State debt and money printing


Time was when I and many other economic commentators would have rightly warned that a country cannot take on too much debt as it has to pay the interest and pay it back one day. It needs to live within its means. I would also have confirmed that any attempt to simply print more money to spend in the public sector or to use to buy up the debt would lead to high inflation, and would come to create a deep recession as hyper inflation undermines normal activity.

There are plenty of examples from history and current economies to show what goes wrong if a government tries to borrow and print its way out of economic troubles. Call it the Weimar model, from 1920s Germany, or the Zimbabwe model from that country in the first decade of this century. Or call it the Venezuela model, still living through the disastrous consequences of borrowing and spending too much in the public sector and trying to print its way out of the debts. A government that prided itself on generous handouts to the poor ended up leaving the poor hungry and roaming supermarkets with little food. Hyperinflation set in. That clears the shelves of goods, drives imports sky high in price as the currency plunges, and undermines investment and business. Venezuela, the country with the world’s largest oil reserves has been unable to pump much oil, as the oil wells go without maintenance and the transport fails.

But today I need to report that the Euro area, the USA and the UK have embarked this year on a major programme of expanding state debt, and their Central banks have printed a large amount of new money, politely called Quantitative easing. Indeed, to save the world economy the Fed created an extra $3trillion this spring. We should be grateful, as it was needed.

I will call this the Japanese model. For 30 years now since her huge credit crunch and asset price crash, Japan has followed a policy of greatly expanding its public debt, and buying in large quantities of it with money created by its Central Bank. State debt in Japan is now around a remarkable 250% of GDP. It stands at 1,328,000,000,000,000 yen. Despite this Japan suffers from practically no inflation, output is fairly stable, investment continues and the currency is behaving well against others.

So far the actions taken by the USA, UK and the Euro area during the pandemic have shown that we can at least temporarily follow the Japanese model. We should not ,however, assume we will be able to do this indefinitely or will need to do what Japan has done for some 30 years. We cannot assume our economies will remain immune to inflation, that our currencies will remain relatively stable against others, were we to persevere with too much debt and too much money printing.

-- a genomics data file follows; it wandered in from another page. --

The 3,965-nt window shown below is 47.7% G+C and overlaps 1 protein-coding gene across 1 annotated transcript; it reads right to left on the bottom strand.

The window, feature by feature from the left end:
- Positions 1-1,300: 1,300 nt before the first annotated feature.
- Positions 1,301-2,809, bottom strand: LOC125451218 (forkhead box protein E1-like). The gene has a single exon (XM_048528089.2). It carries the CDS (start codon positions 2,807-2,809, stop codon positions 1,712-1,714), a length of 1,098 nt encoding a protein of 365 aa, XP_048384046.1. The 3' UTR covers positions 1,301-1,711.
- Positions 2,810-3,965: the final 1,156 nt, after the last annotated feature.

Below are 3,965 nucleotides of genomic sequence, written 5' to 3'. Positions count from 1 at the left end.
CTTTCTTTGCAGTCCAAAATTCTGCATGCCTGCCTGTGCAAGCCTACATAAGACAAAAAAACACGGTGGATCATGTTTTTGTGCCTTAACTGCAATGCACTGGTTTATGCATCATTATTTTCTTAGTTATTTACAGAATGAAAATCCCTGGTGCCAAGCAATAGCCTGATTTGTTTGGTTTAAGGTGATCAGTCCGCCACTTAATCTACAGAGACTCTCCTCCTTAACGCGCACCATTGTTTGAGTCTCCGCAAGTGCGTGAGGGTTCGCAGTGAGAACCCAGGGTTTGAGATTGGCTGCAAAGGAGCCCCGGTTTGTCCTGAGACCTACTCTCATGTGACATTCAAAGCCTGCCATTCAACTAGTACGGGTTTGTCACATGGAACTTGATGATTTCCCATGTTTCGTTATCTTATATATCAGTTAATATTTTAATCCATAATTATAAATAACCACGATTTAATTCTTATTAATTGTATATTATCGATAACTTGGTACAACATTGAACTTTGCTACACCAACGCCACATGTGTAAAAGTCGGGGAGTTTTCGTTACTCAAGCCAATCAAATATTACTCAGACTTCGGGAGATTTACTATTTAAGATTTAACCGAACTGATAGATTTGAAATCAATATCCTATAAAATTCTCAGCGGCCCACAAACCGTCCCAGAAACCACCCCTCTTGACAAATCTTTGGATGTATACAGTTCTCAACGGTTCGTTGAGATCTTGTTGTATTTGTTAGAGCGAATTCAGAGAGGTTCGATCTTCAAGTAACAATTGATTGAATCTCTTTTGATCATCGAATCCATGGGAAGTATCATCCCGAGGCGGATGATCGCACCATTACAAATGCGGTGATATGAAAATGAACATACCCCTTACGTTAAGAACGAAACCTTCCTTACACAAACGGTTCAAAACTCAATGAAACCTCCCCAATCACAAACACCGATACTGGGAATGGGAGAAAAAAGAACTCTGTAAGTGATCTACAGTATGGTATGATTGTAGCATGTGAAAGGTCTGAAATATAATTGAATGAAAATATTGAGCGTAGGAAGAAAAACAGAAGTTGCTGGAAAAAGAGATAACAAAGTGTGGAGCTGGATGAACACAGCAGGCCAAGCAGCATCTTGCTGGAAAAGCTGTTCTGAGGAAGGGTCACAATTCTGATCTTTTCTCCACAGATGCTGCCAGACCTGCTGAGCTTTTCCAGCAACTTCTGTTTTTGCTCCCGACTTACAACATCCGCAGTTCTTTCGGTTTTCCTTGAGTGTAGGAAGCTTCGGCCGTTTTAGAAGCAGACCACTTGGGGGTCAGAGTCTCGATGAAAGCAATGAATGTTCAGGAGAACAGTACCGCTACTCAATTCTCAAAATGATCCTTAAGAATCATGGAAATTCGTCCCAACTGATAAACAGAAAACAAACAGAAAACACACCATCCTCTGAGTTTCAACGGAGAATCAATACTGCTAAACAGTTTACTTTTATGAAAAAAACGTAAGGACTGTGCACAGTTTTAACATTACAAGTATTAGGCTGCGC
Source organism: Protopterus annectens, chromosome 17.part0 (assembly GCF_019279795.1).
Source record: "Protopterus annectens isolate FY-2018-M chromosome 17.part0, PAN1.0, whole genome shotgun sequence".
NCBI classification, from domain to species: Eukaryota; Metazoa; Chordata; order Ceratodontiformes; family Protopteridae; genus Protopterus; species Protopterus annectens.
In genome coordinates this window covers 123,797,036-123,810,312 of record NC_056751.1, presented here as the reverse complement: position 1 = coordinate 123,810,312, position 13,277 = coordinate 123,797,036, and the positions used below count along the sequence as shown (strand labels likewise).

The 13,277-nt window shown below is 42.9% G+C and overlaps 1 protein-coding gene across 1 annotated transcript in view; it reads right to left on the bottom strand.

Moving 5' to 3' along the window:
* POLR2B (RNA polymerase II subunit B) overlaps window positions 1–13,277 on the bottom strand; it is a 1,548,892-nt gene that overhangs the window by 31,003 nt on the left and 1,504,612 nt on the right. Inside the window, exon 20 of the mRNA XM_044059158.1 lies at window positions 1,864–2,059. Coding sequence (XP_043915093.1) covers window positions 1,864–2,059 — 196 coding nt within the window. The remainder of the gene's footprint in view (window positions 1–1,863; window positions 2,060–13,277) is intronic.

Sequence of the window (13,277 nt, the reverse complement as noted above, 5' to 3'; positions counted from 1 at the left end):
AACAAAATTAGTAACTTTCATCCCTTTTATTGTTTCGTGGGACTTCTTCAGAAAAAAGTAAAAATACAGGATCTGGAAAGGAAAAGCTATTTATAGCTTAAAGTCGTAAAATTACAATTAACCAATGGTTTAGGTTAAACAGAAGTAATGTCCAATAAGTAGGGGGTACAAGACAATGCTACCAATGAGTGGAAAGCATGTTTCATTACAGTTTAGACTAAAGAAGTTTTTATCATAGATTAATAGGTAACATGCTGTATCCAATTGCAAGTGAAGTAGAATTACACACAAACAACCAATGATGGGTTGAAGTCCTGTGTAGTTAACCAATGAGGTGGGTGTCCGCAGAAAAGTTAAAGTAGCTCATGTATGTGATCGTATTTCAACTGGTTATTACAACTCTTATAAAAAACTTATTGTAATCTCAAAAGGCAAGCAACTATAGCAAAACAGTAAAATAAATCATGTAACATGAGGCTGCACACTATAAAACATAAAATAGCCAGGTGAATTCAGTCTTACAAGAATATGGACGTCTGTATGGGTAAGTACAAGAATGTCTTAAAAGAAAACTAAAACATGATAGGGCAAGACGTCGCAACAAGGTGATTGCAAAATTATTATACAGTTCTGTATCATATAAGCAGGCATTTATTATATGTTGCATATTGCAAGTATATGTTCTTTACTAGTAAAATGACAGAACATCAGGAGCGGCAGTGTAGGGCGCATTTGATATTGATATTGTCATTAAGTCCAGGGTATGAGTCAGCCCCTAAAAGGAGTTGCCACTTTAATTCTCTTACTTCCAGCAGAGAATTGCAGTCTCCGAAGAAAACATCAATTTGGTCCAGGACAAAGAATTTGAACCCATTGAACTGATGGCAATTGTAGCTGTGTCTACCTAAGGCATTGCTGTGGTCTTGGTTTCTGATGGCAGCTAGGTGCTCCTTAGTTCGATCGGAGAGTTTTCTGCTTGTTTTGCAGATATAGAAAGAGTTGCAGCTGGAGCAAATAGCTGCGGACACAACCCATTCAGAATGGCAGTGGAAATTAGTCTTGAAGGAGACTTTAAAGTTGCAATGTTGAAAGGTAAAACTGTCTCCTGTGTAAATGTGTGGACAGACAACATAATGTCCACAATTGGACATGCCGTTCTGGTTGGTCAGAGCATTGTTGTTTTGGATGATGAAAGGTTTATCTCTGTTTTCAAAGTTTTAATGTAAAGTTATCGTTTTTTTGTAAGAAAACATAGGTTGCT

It has been possible to do it so far because the anti CV19 measures were such a big hit to demand and incomes, that it needed an equally large offset from borrowing more and creating more money. There was no shortage of goods for the money to buy, apart from a few specials like PPE which duly shot up in price. The UK has decided it can afford to expand state debt above 100% of GDP, and has set out on a course of creating an additional £450 billion of new money, on top of the £445bn of QE money inherited from previous governments and the banking crisis. This should be fine, and gives the UK a crucial breathing space to make the unusual and large expenditures caused by the CV 19 response.In effect this newly created money will pay for the excessive one off costs of the pandemic policies. It would be best to assume that as we recover we need to bring the special measures to a well timed end. Too fast and we are back to recession. Too slow and we are on to inflation.

The UK state through the Bank of England will own well over 40% of the large state debt it is building up. The Treasury pays interest to the Bank and the Bank sends it back as a dividend to its government owner. This is why I am less concerned than many about the level of debt. This view is reinforced by the way so far the UK can borrow large sums at near zero interest, removing the normal pressures and constraints on borrowing more.

Confidence remains a precious flower. The government must seek value in all this extra spending, and have plans to get back to something more normal in good time. The Japan model works for Japan, but Japan usually has a balance of payments surplus, an ageing population with a savings habit and years of experience of no price rises. The US and UK with large trade deficits and a history of more inflation are only temporarily able to follow the Japanese model.

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